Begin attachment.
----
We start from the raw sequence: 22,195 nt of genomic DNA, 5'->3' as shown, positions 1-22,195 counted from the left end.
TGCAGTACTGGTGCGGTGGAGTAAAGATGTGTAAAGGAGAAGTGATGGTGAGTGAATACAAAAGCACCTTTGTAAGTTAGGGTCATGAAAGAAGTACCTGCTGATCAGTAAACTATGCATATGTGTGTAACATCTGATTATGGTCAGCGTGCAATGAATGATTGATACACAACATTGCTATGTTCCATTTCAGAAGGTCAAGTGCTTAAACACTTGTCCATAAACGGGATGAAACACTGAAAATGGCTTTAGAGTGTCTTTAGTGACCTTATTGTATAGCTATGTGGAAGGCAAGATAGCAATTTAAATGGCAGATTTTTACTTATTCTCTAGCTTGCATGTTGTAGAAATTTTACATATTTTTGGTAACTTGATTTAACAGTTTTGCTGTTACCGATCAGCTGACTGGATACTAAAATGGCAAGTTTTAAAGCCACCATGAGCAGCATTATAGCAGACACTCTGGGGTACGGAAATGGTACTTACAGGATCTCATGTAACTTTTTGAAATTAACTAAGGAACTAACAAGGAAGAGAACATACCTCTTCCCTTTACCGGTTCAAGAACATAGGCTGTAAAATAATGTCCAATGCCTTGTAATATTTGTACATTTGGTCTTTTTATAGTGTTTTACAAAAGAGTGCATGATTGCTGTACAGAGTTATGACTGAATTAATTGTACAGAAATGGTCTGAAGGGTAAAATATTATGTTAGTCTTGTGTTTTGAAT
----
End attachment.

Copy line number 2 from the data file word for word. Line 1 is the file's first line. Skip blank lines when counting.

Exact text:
TGCAGTACTGGTGCGGTGGAGTAAAGATGTGTAAAGGAGAAGTGATGGTGAGTGAATACAAAAGCACCTTTGTAAGTTAGGGTCATGAAAGAAGTACCTGCTGATCAGTAAACTATGCATATGTGTGTAACATCTGATTATGGTCAGCGTGCAATGAATGATTGATACACAACATTGCTATGTTCCATTTCAGAAGGTCAAGTGCTTAAACACTTGTCCATAAACGGGATGAAACACTGAAAATGGCTTTAGAGTGTCTTTAGTGACCTTATTGTATAGCTATGTGGAAGGCAAGATAGCAATTTAAATGGCAGATTTTTACTTATTCTCTAGCTTGCATGTTGTAGAAATTTTACATATTTTTGGTAACTTGATTTAACAGTTTTGCTGTTACCGATCAGCTGACTGGATACTAAAATGGCAAGTTTTAAAGCCACCATGAGCAGCATTATAGCAGACACTCTGGGGTACGGAAATGGTACTTACAGGATCTCATGTAACTTTTTGAAATTAACTAAGGAACTAACAAGGAAGAGAACATACCTCTTCCCTTTACCGGTTCAAGAACATAGGCTGTAAAATAATGTCCAATGCCTTGTAATATTTGTACATTTGGTCTTTTTATAGTGTTTTACAAAAGAGTGCATGATTGCTGTACAGAGTTATGACTGAATTAATTGTACAGAAATGGTCTGAAGGGTAAAATATTATGTTAGTCTTGTGTTTTGAAT